Update from Olympia – week 6

Dear Friends and Neighbors,

Greetings! There has been a flurry of action in the Legislature recently, as the Senate spent many long hours passing the vast majority of 266 bills (I question if most are even necessary in a free society) over the past two weeks — and another hour debating a truly bad piece of legislation that I helped to put down!

Felon voting? Not anytime soon!

Typically, voting on the floor of the state Senate (or House) is a very structured process – bills have been discussed by each political caucus in their respective meeting rooms, legislators usually know where they stand on an issue and the majority party usually knows if it has the votes to pass the bill before the final tally is calculated. That all went out the window Wednesday evening when Senate Democrats tried to pass Senate Bill 6228 — better known as the “felon voting” bill.

To give you some background, Washington law allows convicted felons to get their voting rights restored only after they have completed community custody and/or paid restitution (if ordered by the court) on top of completing their period of confinement in prison. SB 6228 would have restored voting rights to felons after being released from prison even though they are still serving their court-ordered community custody or owe restitution. In other words, prematurely – before their debt to society is fully satisfied.

The majority Democrats put their felon-voting bill on the list of bills eligible for Senate votes well ahead of Wednesday’s deadline for sending bills to the House. They dangled it in front of us on two other days without making a move, and as Wednesday progressed, the curiosity grew – would Democrats really have the nerve to try passing it? Shortly before the 5 p.m. voting deadline, the bill was brought to the Senate floor – and the drama began.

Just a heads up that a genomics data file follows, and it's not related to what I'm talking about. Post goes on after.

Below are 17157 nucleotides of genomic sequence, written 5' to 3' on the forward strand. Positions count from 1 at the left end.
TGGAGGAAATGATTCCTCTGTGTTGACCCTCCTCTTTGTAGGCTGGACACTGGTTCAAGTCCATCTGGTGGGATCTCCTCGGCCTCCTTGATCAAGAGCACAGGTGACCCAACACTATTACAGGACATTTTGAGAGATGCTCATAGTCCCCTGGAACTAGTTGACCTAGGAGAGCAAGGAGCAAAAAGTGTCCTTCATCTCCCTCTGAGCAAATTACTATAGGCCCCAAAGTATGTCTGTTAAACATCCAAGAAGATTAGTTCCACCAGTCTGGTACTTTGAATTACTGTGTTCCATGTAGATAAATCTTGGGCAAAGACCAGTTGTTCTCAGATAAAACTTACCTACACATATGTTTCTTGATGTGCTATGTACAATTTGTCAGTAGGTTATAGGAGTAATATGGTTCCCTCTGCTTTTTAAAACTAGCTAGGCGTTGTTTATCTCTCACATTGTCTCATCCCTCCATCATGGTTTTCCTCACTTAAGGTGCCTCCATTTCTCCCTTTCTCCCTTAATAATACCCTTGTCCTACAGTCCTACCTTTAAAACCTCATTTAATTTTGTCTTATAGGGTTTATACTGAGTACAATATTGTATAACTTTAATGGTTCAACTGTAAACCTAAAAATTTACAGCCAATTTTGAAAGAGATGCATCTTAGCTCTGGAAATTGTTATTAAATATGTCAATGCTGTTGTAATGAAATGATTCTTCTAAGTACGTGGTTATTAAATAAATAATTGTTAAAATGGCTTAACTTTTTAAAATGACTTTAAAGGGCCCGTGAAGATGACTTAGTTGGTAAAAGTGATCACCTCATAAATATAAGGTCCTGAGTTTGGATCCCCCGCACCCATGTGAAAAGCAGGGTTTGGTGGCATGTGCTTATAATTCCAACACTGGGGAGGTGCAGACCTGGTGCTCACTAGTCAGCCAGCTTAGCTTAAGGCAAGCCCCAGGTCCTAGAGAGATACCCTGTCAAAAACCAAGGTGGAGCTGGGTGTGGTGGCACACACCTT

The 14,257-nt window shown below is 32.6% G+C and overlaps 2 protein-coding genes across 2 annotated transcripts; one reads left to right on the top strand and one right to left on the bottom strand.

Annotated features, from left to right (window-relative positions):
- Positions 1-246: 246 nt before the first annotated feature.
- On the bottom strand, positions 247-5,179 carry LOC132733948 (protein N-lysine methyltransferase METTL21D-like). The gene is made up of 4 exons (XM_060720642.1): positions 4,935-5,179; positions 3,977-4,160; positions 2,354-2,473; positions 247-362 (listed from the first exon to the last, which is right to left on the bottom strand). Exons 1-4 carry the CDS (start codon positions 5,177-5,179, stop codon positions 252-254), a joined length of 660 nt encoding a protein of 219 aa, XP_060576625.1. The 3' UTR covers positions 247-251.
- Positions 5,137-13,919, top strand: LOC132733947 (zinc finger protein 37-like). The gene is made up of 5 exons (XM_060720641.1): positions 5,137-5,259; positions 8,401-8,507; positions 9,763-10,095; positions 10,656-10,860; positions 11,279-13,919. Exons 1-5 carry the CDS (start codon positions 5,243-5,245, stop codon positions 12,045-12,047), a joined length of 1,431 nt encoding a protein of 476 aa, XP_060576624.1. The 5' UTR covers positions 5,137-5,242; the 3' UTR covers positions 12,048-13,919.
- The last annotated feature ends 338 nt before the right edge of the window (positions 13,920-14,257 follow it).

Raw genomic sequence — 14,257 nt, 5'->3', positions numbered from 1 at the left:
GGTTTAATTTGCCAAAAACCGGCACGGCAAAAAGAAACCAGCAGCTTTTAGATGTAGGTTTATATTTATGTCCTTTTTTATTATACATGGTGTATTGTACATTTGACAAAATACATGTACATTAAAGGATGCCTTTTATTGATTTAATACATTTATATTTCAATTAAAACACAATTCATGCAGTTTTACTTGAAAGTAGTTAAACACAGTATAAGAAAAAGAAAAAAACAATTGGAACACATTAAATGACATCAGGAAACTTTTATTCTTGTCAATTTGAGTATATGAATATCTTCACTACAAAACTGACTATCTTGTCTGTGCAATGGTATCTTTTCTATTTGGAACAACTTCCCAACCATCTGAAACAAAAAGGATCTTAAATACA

As the debate started, tensions grew high and partisan politics were in full swing. I was able to attach an amendment to the bill that would not allow child rapists the right to vote until a sentence was fully satisfied. Several of my Republican colleagues offered similar amendments — with little success. The Democrats even turned down an amendment that would have kept repeat criminals like the accused shooters in the recent downtown-Seattle gunfight from having their voting rights restored prematurely!

Then, after rejecting Senator Mike Padden’s unsuccessful amendment to keep violent criminals from voting until they are released from community custody, the majority party abruptly stopped debate. I guess its leaders realized they no longer had the votes to get this bill through. This does not usually happen, because who brings a bill up to a vote just to have it fail? I am very proud of my colleagues for standing up for the rights of victims and for holding strong against those who apparently are more concerned about felons.

I encourage you to watch the full debate (interrupted by SB 5400) on TVW here.

Voting is a right and those who have committed crimes should not have their right to vote restored until they have completed their sentence.


Click here to continue reading